History of Bona Baseball




From the 1890's, when John J. McGraw and Hugh Jennings got things rolling, to the first ever trip to the NCAA tournament in 2004, baseball's tradition at Saint Bonaventure has been one of aspiring to excellence.  This has sometimes been challenging in the hill country of upstate New York, where the baseball season begins in the snows of late winter, continues through the rain soaked days of spring, and ends before the warm summer months we think of as baseball weather actually arrives. Rain has always played a factor for the Bona baseball team. The season of 1979 saw only twelve of twenty-four games played, the remainder were rained out. Jupiter Pluvius, also known as the "Sender of Rain," seems to have taken up permanent residence on the rain soaked fields of McGraw-Jennings Field throughout the decades, and by the looks of it he may be here to stay.

According to Angelo, "The first formal athletic contest on record was a game of baseball with a pick-up team from Olean and Allegany on May 23, 1882.  The game was hard fought and some bruises were the reward of this contest." (205)  

The report from the Sunday Morning Herald of May 28, 1882 recorded the event:

"On Tuesday a match game of ball was played on the college grounds at Allegany between the College team and a picked nine, composed of men from Olean and Allegany, in which the former were victorious by a score of 19 to 15.  The fielding and batting of the college nine was remarkably good, while Mahaney of the picked nine won honors for his side by making the heaviest hit ever made on the grounds.  Mr. Donnely, catcher of the college team received some quite severe hurts during the game.  The umpiring was satisfactory to both clubs."

As interest in the sport grew, the college made better provision for supporting it.  A regular diamond was laid out between Alumni Hall and the railroad tracks (205) so that, by the time the 1894-5 team photo heading this page was taken, the stage was set for two new coaches.  John J. McGraw, at the top right, and Hugh Jennings, at the top left, were both respected professional ball players and are members of the Baseball Hall of Fame.  In the center of the shot, out of uniform, is Father James Dolan.  Fr. Dolan is seen by many as the "Father of Athletics" at Saint Bonaventure. He encouraged young John J. McGraw to get an education and brought him into the college.  McGraw, in turn, brought Jennings onto campus.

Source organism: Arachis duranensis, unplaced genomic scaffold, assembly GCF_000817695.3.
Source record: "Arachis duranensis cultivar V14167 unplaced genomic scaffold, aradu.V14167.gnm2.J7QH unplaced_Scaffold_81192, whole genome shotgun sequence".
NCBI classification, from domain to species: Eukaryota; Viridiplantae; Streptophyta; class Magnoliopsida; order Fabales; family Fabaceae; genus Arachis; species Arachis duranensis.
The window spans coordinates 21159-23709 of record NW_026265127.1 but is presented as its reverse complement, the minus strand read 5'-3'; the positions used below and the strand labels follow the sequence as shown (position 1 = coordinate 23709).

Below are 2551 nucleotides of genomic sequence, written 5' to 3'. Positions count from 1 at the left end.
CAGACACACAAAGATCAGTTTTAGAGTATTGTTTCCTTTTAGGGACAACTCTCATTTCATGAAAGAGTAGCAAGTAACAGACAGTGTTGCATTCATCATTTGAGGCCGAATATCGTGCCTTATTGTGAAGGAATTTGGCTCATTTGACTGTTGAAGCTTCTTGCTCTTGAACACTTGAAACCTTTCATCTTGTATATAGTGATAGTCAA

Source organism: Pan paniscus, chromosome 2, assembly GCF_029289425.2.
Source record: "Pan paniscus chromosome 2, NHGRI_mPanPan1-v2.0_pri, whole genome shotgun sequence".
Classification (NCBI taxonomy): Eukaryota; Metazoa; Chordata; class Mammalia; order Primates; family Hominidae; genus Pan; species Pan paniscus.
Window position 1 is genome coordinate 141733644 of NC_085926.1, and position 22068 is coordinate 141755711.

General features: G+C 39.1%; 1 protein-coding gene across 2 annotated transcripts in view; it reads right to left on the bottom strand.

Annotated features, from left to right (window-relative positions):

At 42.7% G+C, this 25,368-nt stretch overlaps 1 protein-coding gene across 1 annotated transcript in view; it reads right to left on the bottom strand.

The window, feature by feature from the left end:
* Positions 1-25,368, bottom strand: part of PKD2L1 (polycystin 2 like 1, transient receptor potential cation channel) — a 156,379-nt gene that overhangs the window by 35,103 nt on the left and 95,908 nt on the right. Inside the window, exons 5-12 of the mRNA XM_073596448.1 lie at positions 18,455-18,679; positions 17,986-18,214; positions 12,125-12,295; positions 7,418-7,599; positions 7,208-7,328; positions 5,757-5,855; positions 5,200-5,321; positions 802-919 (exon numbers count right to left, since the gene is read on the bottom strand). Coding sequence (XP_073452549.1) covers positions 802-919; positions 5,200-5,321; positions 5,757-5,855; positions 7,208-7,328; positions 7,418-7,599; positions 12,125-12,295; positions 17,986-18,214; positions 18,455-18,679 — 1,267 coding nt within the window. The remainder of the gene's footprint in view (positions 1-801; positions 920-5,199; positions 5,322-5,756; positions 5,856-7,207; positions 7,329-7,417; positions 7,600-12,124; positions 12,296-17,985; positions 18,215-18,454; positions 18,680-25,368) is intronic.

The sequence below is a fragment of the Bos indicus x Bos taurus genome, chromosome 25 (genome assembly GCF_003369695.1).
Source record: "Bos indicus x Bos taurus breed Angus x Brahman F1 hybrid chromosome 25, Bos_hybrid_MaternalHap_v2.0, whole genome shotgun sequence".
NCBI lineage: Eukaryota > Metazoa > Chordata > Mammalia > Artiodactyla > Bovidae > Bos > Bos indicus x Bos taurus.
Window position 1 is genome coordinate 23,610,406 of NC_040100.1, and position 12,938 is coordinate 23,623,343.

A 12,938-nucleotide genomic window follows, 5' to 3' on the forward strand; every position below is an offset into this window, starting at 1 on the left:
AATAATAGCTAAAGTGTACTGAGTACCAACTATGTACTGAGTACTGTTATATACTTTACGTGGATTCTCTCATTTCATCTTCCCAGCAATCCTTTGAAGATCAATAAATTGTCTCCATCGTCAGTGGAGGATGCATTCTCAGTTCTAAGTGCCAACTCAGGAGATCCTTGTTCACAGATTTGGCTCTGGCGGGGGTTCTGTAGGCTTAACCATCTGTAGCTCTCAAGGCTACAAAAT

The aforementioned Alumni Hall was the scene of the early season practices, as the weather in the 1890's wasn't appreciably better than it is today.  In the basement of that facility, they practiced bunting and made that technique an integral part of their game strategy.  McGraw and Jennings were the first of a line of St. Bona's baseball players to join the major league ranks.  They were followed by John P. Burke, George Daly, James A.(Shine) McLauglin, William Heine, Francis Loftus, George Susce, James McCloskey, and Daniel McDevitt. (We're still trying to confirm whether all of these played baseball during their time at St. Bonaventure.)

Baseball was played against minor league and independent baseball teams for the most part before World War I, as travel for intercollegiate games was difficult to arrange.  In the 1920's a full intercollegiate schedule was established.  Baseball continued as a major sport on campus until 1933 when it became overshadowed, first by football and then by basketball, not to mention the Great Depression. (212) Baseball disappeared as an intercollegiate sport from 1933-1949.  However, its proud tradition never faded completely and, since its revival in 1950, the team has reestablished itself as a force to be reckoned with in the A-10 Conference. 





Angelo, Mark V. The History of Saint Bonaventure University. St. Bonaventure: Franciscan Institute, 1961.

Baseball Hall of Fame. https://baseballhall.org/

Baseball Library.com. http://www.baseballlibrary.com/baseballlibrary/ballplayers/J/Jennings_Hughie.stm

Erb, Hugh. "Forty Years of Bonas Baseball." The St. Bonaventure Laurel 157.5 (1950): 12-15.

Gianiodis, Matthew. John McGraw: St. Bonaventure's Most Illustrious Alumnus. Student Thesis: 
St. Bonaventure University, 1991. 

Jennings, Hugh A. "Reminiscences." The St. Bonaventure Laurel 27.4 (1926): 326-327.

McGraw, Blanche Sindall. The Real McGraw. New York: D. McKay Co., 1953.

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Last updated: 30 March 2011